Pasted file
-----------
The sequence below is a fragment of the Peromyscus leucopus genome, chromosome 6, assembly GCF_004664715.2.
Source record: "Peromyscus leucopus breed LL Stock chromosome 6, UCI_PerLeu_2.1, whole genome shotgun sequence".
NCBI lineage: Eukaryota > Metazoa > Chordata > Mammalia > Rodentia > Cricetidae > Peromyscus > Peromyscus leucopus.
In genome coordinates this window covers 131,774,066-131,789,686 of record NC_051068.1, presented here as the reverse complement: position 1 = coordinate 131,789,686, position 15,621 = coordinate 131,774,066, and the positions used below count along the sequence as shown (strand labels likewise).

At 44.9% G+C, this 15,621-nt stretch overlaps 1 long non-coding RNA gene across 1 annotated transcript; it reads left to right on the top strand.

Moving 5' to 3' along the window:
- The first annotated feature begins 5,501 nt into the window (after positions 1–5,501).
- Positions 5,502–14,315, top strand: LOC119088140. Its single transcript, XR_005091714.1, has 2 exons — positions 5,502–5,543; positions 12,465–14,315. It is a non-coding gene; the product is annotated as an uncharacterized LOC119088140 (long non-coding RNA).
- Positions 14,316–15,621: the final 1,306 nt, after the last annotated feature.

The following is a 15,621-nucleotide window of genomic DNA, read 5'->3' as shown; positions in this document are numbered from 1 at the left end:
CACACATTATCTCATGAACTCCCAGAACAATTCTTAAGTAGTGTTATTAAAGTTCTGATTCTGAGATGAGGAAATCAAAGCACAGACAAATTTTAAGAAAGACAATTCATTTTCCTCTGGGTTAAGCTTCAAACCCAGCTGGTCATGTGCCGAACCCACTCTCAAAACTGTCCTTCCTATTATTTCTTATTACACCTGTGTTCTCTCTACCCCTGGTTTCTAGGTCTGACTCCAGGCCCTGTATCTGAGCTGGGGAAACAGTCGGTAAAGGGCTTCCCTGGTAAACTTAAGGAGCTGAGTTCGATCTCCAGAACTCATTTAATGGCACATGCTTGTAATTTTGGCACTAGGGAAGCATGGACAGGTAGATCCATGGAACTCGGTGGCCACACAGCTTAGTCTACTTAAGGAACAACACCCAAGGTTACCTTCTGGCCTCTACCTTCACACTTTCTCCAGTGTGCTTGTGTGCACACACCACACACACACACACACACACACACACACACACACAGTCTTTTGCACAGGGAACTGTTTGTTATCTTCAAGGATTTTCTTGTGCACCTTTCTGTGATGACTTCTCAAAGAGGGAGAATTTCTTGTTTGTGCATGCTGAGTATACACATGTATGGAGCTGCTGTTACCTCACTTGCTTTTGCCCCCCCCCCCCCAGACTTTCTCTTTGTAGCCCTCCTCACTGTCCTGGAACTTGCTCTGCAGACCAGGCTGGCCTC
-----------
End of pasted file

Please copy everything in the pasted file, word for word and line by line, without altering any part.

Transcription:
The sequence below is a fragment of the Peromyscus leucopus genome, chromosome 6, assembly GCF_004664715.2.
Source record: "Peromyscus leucopus breed LL Stock chromosome 6, UCI_PerLeu_2.1, whole genome shotgun sequence".
NCBI lineage: Eukaryota > Metazoa > Chordata > Mammalia > Rodentia > Cricetidae > Peromyscus > Peromyscus leucopus.
In genome coordinates this window covers 131,774,066-131,789,686 of record NC_051068.1, presented here as the reverse complement: position 1 = coordinate 131,789,686, position 15,621 = coordinate 131,774,066, and the positions used below count along the sequence as shown (strand labels likewise).

At 44.9% G+C, this 15,621-nt stretch overlaps 1 long non-coding RNA gene across 1 annotated transcript; it reads left to right on the top strand.

Moving 5' to 3' along the window:
- The first annotated feature begins 5,501 nt into the window (after positions 1–5,501).
- Positions 5,502–14,315, top strand: LOC119088140. Its single transcript, XR_005091714.1, has 2 exons — positions 5,502–5,543; positions 12,465–14,315. It is a non-coding gene; the product is annotated as an uncharacterized LOC119088140 (long non-coding RNA).
- Positions 14,316–15,621: the final 1,306 nt, after the last annotated feature.

The following is a 15,621-nucleotide window of genomic DNA, read 5'->3' as shown; positions in this document are numbered from 1 at the left end:
CACACATTATCTCATGAACTCCCAGAACAATTCTTAAGTAGTGTTATTAAAGTTCTGATTCTGAGATGAGGAAATCAAAGCACAGACAAATTTTAAGAAAGACAATTCATTTTCCTCTGGGTTAAGCTTCAAACCCAGCTGGTCATGTGCCGAACCCACTCTCAAAACTGTCCTTCCTATTATTTCTTATTACACCTGTGTTCTCTCTACCCCTGGTTTCTAGGTCTGACTCCAGGCCCTGTATCTGAGCTGGGGAAACAGTCGGTAAAGGGCTTCCCTGGTAAACTTAAGGAGCTGAGTTCGATCTCCAGAACTCATTTAATGGCACATGCTTGTAATTTTGGCACTAGGGAAGCATGGACAGGTAGATCCATGGAACTCGGTGGCCACACAGCTTAGTCTACTTAAGGAACAACACCCAAGGTTACCTTCTGGCCTCTACCTTCACACTTTCTCCAGTGTGCTTGTGTGCACACACCACACACACACACACACACACACACACACACACACAGTCTTTTGCACAGGGAACTGTTTGTTATCTTCAAGGATTTTCTTGTGCACCTTTCTGTGATGACTTCTCAAAGAGGGAGAATTTCTTGTTTGTGCATGCTGAGTATACACATGTATGGAGCTGCTGTTACCTCACTTGCTTTTGCCCCCCCCCCCCCAGACTTTCTCTTTGTAGCCCTCCTCACTGTCCTGGAACTTGCTCTGCAGACCAGGCTGGCCTC